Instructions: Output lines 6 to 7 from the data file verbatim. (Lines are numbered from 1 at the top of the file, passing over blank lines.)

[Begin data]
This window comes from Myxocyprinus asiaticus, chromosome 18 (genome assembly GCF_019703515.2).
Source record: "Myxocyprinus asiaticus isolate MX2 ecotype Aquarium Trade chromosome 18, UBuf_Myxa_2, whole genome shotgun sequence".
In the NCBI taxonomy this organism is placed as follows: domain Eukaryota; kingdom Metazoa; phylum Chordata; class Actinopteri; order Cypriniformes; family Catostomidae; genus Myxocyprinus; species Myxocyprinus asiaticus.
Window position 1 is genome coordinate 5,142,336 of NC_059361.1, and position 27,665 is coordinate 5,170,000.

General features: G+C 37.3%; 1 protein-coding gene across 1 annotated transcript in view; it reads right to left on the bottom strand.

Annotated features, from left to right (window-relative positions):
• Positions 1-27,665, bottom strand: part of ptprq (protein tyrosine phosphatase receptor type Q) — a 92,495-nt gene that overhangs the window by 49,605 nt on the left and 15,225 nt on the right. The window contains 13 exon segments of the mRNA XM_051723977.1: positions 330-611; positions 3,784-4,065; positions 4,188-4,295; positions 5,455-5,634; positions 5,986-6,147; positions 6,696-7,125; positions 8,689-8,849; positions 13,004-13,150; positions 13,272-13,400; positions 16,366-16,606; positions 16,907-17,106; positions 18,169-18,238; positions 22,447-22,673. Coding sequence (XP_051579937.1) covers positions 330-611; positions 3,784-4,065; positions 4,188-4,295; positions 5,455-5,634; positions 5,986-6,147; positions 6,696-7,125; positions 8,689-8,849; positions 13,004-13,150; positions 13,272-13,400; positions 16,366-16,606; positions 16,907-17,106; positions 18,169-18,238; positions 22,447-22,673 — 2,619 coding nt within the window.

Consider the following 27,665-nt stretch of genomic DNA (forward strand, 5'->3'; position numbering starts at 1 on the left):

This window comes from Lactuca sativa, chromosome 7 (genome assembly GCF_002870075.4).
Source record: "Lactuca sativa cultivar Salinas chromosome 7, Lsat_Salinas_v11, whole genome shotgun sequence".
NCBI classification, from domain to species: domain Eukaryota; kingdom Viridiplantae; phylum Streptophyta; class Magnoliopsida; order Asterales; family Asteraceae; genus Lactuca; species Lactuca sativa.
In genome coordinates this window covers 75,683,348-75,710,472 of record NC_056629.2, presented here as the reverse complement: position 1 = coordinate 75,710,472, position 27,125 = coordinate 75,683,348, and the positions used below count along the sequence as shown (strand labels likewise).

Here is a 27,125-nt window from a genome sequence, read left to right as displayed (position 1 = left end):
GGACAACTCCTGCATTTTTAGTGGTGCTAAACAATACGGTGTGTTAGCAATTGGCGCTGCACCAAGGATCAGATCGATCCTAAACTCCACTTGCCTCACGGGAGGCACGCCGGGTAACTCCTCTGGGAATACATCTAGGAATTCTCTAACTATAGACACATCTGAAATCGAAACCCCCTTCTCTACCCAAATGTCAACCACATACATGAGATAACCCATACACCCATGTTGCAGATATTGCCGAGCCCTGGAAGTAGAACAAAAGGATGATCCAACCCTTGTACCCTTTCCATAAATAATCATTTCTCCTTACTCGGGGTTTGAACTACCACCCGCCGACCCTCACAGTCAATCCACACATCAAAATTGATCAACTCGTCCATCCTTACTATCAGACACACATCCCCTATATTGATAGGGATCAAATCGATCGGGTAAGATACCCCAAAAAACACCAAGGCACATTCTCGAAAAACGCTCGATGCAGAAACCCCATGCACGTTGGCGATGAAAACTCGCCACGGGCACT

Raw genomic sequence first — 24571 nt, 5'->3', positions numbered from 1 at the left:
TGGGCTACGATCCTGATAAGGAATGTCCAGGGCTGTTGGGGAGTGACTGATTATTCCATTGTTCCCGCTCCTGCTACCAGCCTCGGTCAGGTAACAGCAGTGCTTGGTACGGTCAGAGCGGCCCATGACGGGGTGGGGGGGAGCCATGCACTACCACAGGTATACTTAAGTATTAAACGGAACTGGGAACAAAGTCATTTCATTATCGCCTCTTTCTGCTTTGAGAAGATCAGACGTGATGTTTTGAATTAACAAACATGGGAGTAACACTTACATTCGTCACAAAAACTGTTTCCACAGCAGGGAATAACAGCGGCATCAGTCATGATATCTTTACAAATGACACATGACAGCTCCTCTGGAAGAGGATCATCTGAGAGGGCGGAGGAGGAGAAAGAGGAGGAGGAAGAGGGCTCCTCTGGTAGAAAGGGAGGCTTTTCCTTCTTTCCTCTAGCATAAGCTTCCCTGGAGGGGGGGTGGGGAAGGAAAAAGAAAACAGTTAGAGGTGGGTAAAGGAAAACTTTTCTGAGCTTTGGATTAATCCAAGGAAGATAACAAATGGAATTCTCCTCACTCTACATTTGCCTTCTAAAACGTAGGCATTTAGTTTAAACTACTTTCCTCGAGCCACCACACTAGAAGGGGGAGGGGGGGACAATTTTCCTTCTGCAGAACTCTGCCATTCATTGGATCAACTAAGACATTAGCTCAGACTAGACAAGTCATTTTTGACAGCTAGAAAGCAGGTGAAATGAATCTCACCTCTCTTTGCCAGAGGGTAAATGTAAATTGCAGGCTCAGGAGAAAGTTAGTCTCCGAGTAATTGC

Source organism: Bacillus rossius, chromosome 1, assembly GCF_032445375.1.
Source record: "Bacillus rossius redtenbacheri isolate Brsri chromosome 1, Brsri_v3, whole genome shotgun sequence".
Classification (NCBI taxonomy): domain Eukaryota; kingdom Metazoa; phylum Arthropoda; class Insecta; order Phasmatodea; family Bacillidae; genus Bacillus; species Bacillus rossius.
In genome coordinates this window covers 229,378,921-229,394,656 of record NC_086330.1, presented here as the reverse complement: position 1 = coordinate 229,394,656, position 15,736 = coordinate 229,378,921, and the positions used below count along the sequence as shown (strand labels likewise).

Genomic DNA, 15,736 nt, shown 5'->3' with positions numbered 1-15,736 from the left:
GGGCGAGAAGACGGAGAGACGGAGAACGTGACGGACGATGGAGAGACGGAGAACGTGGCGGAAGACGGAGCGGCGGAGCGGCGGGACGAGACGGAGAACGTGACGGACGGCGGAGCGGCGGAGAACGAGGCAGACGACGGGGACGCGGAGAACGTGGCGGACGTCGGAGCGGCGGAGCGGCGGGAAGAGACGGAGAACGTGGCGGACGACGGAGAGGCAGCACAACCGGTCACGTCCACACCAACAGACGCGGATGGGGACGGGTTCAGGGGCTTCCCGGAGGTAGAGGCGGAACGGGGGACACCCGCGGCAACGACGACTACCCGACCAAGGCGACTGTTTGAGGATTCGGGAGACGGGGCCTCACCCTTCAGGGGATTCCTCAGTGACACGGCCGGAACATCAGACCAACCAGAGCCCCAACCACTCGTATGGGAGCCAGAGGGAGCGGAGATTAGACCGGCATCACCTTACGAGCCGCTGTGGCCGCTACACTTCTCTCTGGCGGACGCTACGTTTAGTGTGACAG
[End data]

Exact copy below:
Annotated features, from left to right (window-relative positions):
• Positions 1-27,665, bottom strand: part of ptprq (protein tyrosine phosphatase receptor type Q) — a 92,495-nt gene that overhangs the window by 49,605 nt on the left and 15,225 nt on the right. The window contains 13 exon segments of the mRNA XM_051723977.1: positions 330-611; positions 3,784-4,065; positions 4,188-4,295; positions 5,455-5,634; positions 5,986-6,147; positions 6,696-7,125; positions 8,689-8,849; positions 13,004-13,150; positions 13,272-13,400; positions 16,366-16,606; positions 16,907-17,106; positions 18,169-18,238; positions 22,447-22,673. Coding sequence (XP_051579937.1) covers positions 330-611; positions 3,784-4,065; positions 4,188-4,295; positions 5,455-5,634; positions 5,986-6,147; positions 6,696-7,125; positions 8,689-8,849; positions 13,004-13,150; positions 13,272-13,400; positions 16,366-16,606; positions 16,907-17,106; positions 18,169-18,238; positions 22,447-22,673 — 2,619 coding nt within the window.